Fontana et al, 2013. [Dietary protein restriction inhibits tumor growth in human xenograft models of prostate and breast cancer](https://www.ncbi.nlm.nih.gov/pmc/articles/PMC3926840/). Oncotarget, 4(12), p.2451. Mirzaei et al, 2014. [Protein and amino acid restriction, aging and disease: from yeast to humans](https://www.ncbi.nlm.nih.gov/pmc/articles/PMC4254277/). Trends Endocrin Metab, 25(11), pp.558-566. Levine et al, 2014. [Low protein intake is associated with a major reduction in IGF-1, cancer, and overall mortality in the 65 and younger but not older population](https://www.sciencedirect.com/science/article/pii/S155041311...). Cell metab, 19(3), pp.407-417. Shim and Longo, 2015. [A protein restriction-dependent sulfur code for longevity](https://www.sciencedirect.com/science/article/pii/S009286741...). Cell, 160(1-2), pp.15-17. Mirzaei et al, 2016. [The conserved role for protein restriction during aging and disease](https://www.ncbi.nlm.nih.gov/pmc/articles/PMC4807119/). Curr op clin nut metab care, 19(1), p.74. Song et al, 2016. [Association of animal and plant protein intake with all-cause and cause-specific mortality](https://jamanetwork.com/journals/jamainternalmedicine/fullar...). JAMA in med, 176(10), pp.1453-1463. Wei et al, 2017. [Fasting-mimicking diet and markers/risk factors for aging, diabetes, cancer, and cardiovascular disease](https://www.ncbi.nlm.nih.gov/pubmed/28202779)

Thankyou for the in depth and detailed answer. I was afraid that such research has not found its way into any clinics yet. In terms of exercise, I walk about 5 miles a day on weekdays.

In terms of protein restriction, I have read up on that as well, since I had been repairing my gut from significant damage. One of my primary concerns was that I would be providing everything that cancer cells need to grow and spread. To compensate for the potential Metastasis, I implemented things into my diet that are said to inhibit the spread, such as Curcumin and aged garlic extract. Only time will tell I suppose. I am reaching the point where I can likely defer the amino acids for 2 out of 4 weeks at a time. Beyond that and soy, I don't get excess protein.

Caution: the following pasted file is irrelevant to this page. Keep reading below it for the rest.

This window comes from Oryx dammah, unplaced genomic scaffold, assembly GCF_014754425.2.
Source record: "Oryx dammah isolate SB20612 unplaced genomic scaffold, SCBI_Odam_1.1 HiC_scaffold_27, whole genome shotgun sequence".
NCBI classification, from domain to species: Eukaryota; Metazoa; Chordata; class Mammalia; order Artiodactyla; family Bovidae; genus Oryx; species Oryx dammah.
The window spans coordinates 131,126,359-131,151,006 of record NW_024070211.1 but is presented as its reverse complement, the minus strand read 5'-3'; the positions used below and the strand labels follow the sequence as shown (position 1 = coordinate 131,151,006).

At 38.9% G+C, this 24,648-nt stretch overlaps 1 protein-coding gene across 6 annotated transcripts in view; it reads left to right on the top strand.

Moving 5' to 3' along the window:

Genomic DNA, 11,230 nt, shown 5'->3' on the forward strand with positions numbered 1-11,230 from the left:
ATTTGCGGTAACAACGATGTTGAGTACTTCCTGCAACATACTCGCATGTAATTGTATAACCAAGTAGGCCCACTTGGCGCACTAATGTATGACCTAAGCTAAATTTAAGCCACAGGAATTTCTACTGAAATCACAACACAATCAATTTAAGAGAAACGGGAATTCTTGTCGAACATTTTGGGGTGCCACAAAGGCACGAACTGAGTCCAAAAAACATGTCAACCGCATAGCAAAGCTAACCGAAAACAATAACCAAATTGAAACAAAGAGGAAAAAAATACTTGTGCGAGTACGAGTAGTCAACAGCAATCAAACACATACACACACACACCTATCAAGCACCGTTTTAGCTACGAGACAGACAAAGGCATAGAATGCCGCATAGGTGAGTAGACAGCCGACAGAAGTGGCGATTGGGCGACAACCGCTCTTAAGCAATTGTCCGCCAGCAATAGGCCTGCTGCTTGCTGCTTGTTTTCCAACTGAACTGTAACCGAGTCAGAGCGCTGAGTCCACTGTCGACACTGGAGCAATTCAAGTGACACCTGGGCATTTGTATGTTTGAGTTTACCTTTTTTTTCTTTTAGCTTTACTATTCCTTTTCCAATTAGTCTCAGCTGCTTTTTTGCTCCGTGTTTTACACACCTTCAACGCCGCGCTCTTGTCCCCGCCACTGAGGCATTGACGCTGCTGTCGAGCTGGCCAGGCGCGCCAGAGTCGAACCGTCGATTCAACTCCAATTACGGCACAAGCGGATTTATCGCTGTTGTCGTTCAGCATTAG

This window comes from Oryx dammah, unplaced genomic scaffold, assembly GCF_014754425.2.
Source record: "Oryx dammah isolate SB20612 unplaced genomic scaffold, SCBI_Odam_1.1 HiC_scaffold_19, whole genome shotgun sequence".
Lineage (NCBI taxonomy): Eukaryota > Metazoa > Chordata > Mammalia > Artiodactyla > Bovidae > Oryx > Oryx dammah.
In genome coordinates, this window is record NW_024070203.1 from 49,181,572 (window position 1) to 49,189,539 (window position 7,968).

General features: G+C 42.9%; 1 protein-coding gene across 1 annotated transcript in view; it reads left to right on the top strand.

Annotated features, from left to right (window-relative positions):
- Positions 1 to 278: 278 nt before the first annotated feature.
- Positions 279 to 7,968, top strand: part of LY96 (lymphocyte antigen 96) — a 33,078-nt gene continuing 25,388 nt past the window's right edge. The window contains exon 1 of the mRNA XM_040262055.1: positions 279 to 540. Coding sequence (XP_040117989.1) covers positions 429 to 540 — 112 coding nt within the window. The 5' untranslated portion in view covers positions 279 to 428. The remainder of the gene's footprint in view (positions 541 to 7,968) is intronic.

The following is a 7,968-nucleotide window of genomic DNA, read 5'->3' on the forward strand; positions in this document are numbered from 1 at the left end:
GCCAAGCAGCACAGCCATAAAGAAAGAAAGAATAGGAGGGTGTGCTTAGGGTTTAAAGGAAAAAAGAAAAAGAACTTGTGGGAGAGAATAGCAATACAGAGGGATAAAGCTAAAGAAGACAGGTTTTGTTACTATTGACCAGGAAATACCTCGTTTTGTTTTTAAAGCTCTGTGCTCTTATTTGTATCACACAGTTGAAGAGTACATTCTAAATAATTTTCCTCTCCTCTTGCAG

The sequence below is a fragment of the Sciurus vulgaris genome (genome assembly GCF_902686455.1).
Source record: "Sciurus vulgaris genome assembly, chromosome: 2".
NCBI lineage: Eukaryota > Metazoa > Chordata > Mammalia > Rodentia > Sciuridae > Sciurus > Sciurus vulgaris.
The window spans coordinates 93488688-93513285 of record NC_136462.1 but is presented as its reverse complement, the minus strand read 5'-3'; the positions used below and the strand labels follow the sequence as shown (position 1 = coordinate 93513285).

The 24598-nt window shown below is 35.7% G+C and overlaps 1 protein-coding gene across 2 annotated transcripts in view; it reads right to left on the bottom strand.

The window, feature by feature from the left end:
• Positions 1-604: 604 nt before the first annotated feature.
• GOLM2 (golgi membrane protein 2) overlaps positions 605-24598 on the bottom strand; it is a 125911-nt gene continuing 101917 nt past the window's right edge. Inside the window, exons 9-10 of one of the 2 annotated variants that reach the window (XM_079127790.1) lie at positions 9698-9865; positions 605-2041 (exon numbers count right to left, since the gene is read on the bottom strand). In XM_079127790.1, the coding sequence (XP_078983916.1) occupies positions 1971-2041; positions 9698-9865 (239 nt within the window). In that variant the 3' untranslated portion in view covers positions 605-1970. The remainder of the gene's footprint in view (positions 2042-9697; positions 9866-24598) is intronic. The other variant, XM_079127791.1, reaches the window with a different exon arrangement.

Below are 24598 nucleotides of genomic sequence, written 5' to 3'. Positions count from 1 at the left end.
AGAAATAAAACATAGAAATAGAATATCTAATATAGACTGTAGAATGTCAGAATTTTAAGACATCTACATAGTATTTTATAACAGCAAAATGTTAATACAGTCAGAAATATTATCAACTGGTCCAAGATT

Thankyou for the links. I will read up on the reddit posts later today.

From the SENS point of view [1] a number of the Hallmarks are downstream consequences of the causes of aging; e.g. epigenetic alterations are a reaction to molecular damage. Attempting to use those hallmarks as a place to intervene is doomed to achieve marginal benefits at best. You can't cure an age-related disease by patching over its late consequences.

Aging is a spreading tree of cause and consequence, emerging from a few root cause forms of damage. Intervene at later branchings in the tree, and you cover ever fewer downstream harms. It would be like trying to prevent a complicated iron sculpture from collapsing by propping up a few pieces here and there rather than by de-rusting/rustproofing the whole thing. Intervention as close to the root causes as possible is the only effective way forward, given how challenging it is achieve anything in medical biotechnology.